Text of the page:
WEST WALKER RIVER-Both the Little Walker and West Walker are scheduled for DFG trout plants this week. Mono County is scheduled to make a plant of 3- to 4-pound Alpers trout and another plant of 1- to 1 1/2-pound Alpers this week also. Fishing has been excellent on bait, lures and flies with anglers catching all the fish they want, with some up to 4 pounds.


AMERICAN RIVER-Water flows are down to summer levels and the trout are bunched up in the deeper pools. Anglers hiking down into the Middle Fork are doing okay on some nice rainbows and browns.

BULLARDS BAR-The lake is at 78-percent capacity. Not much word from Emerald Cove Marina about the fishing. There should still be some small kokanee being caught up in the North Fork Yuba arm, and small spotted bass are all over the banks.

CAMP FAR WEST-The lake is at 68-percent capacity. Catfish action has been good for shore anglers using chicken livers at the campgrounds at night. North Shore Resort reported cats up to 5 pounds this past week. Only bass action reported has been for small largemouths. There’s heavy recreational boat activity here and lots of jet skiers.

COLLINS LAKE-The lake is down 13 feet from full. Catfish action has been very good with some fish to 11 pounds showing this past week. Night fishing off the docks, dam, and Elmer’s Cove has been best for cats using chicken livers, anchovies, and sardines. Trout are still hitting for anglers fishing near the dam or drifting bait along the east side at 20 to 30 feet deep. Some trolling action for trout, but bait fishing is more reliable. Some bass and redears are still being caught on worms and crawdads.

ENGLEBRIGHT RESERVOIR-The lake is at 94-percent capacity. Trout action has improved for boaters drifting nightcrawlers and Power Bait in the river channel up near Buck’s Beach. The fish are a mix of rainbows and browns, 9 to 10 inches.

FRENCH MEADOWS RESERVOIR-The lake is at 76-percent capacity. The Georgetown Ranger Station reported that trout action has been good here. The best action is very early in the morning for trollers using flasher or dodger/worm combos.

FULLER LAKE-Not much word on any success here since it hasn’t been planted by the DFG since early July.

HELL HOLE RESERVOIR-The lake is at 92-percent capacity. The Georgetown Ranger Station reported that there were plenty of fish being caught, but didn’t have any specific info available.

LAKE OROVILLE-The lake is at 66-percent capacity. The fishing here is very slow with the lake level dropping so fast. Bass anglers are having some luck either early or late on topwater when the sun is off the water but daytime action is TOUGH!! Drop-shotters are scratching for 1 or 2 fish at 35 to 40 feet. There’s little to report on coho action either.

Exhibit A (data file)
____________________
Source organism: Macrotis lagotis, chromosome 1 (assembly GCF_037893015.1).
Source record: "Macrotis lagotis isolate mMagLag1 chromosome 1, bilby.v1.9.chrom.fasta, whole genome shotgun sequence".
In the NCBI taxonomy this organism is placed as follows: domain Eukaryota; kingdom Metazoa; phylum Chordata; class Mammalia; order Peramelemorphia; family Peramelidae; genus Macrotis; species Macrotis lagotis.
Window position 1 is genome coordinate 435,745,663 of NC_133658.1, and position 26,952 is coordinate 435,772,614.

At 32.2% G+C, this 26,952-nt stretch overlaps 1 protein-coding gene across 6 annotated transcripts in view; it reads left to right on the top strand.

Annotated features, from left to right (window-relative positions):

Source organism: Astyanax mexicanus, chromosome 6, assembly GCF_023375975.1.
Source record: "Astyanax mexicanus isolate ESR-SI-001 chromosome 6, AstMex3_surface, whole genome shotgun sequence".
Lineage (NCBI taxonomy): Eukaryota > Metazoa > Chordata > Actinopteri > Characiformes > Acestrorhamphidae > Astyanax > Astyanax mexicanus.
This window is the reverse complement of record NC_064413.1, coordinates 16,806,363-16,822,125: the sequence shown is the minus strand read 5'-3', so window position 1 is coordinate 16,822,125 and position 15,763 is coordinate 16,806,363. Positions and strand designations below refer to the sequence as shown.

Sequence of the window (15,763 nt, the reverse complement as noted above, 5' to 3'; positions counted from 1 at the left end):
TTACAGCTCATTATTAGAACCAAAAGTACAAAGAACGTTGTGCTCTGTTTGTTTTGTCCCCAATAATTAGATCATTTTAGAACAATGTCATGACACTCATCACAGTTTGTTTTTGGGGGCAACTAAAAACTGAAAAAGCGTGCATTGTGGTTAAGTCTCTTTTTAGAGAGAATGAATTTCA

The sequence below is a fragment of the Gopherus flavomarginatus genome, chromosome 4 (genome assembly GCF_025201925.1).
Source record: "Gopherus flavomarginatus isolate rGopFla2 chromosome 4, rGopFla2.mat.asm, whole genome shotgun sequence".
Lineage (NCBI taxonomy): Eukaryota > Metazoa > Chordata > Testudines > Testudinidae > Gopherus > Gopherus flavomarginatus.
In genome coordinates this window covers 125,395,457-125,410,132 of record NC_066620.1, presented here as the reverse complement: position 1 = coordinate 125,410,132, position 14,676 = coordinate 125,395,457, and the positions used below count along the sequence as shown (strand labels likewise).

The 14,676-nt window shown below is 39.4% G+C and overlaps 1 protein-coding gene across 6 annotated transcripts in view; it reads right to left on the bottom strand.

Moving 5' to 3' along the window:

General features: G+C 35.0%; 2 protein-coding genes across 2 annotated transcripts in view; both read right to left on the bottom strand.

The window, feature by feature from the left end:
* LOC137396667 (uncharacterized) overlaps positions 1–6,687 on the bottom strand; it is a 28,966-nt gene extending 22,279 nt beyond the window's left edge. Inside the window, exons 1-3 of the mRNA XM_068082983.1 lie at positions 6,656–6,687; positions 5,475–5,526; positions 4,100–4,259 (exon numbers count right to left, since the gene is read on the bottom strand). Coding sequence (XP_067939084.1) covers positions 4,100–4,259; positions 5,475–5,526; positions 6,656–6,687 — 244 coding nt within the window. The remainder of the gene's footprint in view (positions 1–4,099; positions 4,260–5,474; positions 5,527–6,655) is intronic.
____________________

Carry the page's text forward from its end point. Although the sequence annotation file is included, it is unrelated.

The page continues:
ROLLINS LAKE-Long Ravine Resort reported good action for bass and some trout around the marina on nightcrawlers. Trout action is pretty good for boaters drifting nightcrawlers at 30 feet inside the buoy line at the dam or up at the inlet of the Bear River. One boater reported doing well in Freeloaders Cove drifting nightcrawlers for bass and trout. No limits of trout are being reported though.

SCOTT’S FLAT LAKE-Fishing has been slow according to Scott’s Flat Lake Resort. The surface temp is up to 78-degrees and early mornings or late evenings are best in the coves for anglers drifting nightcrawlers for smallmouth bass and some trout.

SUGAR PINE RESERVOIR-Action is best very early or late when the sun is off the water for anglers using Power Bait or worms along the steeper shores. The lake hasn’t been planted by the DFG since early July.

STUMPY MEADOWS RESERVOIR-The lake is at 94-percent capacity. There’s still good action for 12- to 14-inch rainbows for anglers heading up to the inlet of Pilot Creek, according to the Georgetown Ranger Station. Anglers are either casting spinners from a boat or from the shore.

THERMOLITO AFTERBAY-Bass bite is still good using frogs on hot days along the tules. The heavy water releases from Lake Oroville are keeping the water level high here, so the fish are up on the tule banks.